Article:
“I’m a firm believer in business as a vehicle for social change,” says Lovelace, who describes his brand as a 21st-century digital food co-op. “Hyper-scalable businesses committed to social values and building social enterprises are really critical to society,” adds Lovelace. “We are at this amazing moment where we need to remake our food supply chain and help people understand the importance of living a healthy life – and also make it easier, more affordable, and more convenient.”
[Home Security] No More Mystery House Calls
Funds Raised $39.5M*
“It was the best of times, it was the worst of times,” reflects Jamie Siminoff on his 2013 Shark Tank appearance. He didn’t secure funding on the show but went on to develop his concept into Ring, a wireless doorbell home security monitoring system that has raised $39.5M to date.
Originally launched as DoorBot off a crowdfunding website in 2012, Siminoff thought up the idea while working on different projects in his garage. He was unable to hear the front doorbell, so he invented his own solution and prototype in December of 2012. After surviving four subsequent funding falls, he officially launched the technology among competitors Apple and Samsung in October of 2014.
Now four years into a 10-year plan to reduce crime in the community, Ring continues to capture its global target market of one billion homes. With partner-centric investors like Virgin Group founder Richard Branson, the system is primed for long-term expansion.
“We’re competing with the consumer’s perception of what a consumer electronics product needs to be,” said Siminoff, who favors quality partners over high equity. “I think that for me, Richard is the most interesting investor in terms of the world of entrepreneurship and achievement.”
[Pet Care] Ahead of the Pack
Funds Raised $47M*
The toughest part of being a dog lover is being apart from your pooch – especially when you don’t have an easy answer to who is going to look after them while you travel. After seeing his dog emotionally shattered (and his wallet significantly lightened) by a stay at a kennel, Aaron Hirschhorn and his wife, Karine Nissim, decided to put his business school and venture capital background to use to find a better solution. The result, DogVacay, launched in 2012. Described by TechCrunch as “Airbnb for dogs,” DogVacay is an online service that helps connect pet owners to loving pet sitters across the United States and Canada.
“There are 83 million dogs in the U.S. – more than there are children – but no easy, reliable, trustworthy solution to the problem of how to find care for them when you wish to travel or need to be away,” Hirschhorn explains. “The pet services industry [excluding veterinarians] is a $15 billion industry, but is highly fragmented.” DogVacay works to bring those fragments together and take the stress out of finding that perfect dog sitter, adding peace of mind to vacationing owners by including daily photos of their pet, and covering each reservation with premium pet insurance.
“There are 83 million dogs in the U.S. – more than there are children – but no easy, reliable, trustworthy solution to the problem of how to find care for them when you wish to travel or need to be away,”
Investors were quick to see the value in the service and DogVacay received an initial $100,000 investment from Science and Mike Jones. After launching their official website they were approached by First Round Capital, bringing their seed money up to $1M. Benchmark led their series A, adding Bill Gurley to the board. Currently their funding clocks in at $47M with approximately 19 investors. DogVacay serves 3,000 cities nationwide and is expanding their services to fully cover walking, daycare, training, and other animals like cats.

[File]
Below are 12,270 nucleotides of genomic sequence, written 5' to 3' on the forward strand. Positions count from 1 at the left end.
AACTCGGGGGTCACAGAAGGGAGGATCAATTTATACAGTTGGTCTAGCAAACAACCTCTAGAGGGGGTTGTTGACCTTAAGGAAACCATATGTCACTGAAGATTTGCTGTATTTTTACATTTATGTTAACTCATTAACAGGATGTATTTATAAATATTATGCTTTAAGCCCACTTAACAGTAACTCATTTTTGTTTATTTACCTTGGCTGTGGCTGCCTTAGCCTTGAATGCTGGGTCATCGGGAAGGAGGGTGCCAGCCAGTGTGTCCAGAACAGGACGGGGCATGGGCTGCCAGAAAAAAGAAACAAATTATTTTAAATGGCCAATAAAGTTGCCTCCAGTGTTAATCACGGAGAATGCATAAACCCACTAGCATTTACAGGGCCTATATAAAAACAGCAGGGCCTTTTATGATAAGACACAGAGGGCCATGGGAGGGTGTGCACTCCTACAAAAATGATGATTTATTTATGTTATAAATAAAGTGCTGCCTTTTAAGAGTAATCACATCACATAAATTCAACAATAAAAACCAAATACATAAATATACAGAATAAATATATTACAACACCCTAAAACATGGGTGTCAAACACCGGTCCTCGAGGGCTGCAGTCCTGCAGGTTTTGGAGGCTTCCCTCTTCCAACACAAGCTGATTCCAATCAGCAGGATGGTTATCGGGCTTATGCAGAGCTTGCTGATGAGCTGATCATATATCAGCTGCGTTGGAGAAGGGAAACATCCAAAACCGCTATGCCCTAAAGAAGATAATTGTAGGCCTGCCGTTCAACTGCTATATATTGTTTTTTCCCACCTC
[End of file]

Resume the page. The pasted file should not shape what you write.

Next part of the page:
Employees > 100 & 40+ office dogs
Dog Sitters > 20,000
Dollar Shave Club
[Personal Care] Sharper Than the Competition
Funds Raised $163.5M*
When a media leader leaves his industry to launch a new venture, there must be just cause. For Michael Dubin, CEO and founder of Dollar Shave Club, it was a simple lack of affordable, quality razors on the market.
“I set out to offer guys a better alternative than having to spend time going to the local drugstore where razors are locked behind a cabinet only to pay a ridiculous price,” says Dubin, who grew his career from writer and producer at NBC and MSNBC to New York digital content marketing strategist for brands like Gatorade and Reebok.
“We always start with a truth,” says Dubin. “For example, getting into the locked razor case at the store is an inconvenient experience. That’s true, right? Then we take that truth and stretch it to the absurd. This type of relatable humor we’ve developed has been translated across our brand on everything from our videos to our monthly box packaging.”
The Venice-based e-commerce company offers three tiers of high-quality stainless steel men’s razor blades and other personal grooming products, delivered directly to customer doorsteps each month. The brand sets itself apart from online subscription-based competitors by its seamless delivery service and club membership that includes access to exclusive products as a lifestyle experience.
The concept has been so successful that, according to company stats, the percentage of men who change razor blades weekly since signing up for the service increased from 28 to 66 percent. Through research and feedback from 2.4 million members, the brand engages its members by creating products that address their specific needs and educate them on how to use them.
“We always start with a truth … then we take that truth and stretch it to the absurd. This type of relatable humor we’ve developed has been translated across our brand…”
“You can get razors a lot of places on the Internet, but no one forms a better union of life-altering benefits – value, convenience, and fun – the way Dollar Shave Club does,” says Dubin.
Dubin launched the venture with co-founder Mark Levine out of his apartment in July of 2011. Solely funded by Dubin’s life savings, the venture first moved through proof and concept phases. Three months later the brand was prepared to target select investors who together have invested $148M since the 2012 launch.
Inspired by Apple and Nike, Dollar Shave Club has plans for future expansion. The brand’s signature marketing approach carries a humorous vibe that transforms inconvenient, real-life experiences into absurd situations, as seen in its famously popular YouTube ads.
“We’ve developed a unique brand voice that resonates with men and helps develop a community among our members. Part of this is creating a meaningful impact on our members’ lives.”
Projected 2015 Revenue > $150M
* As of December 15, 2015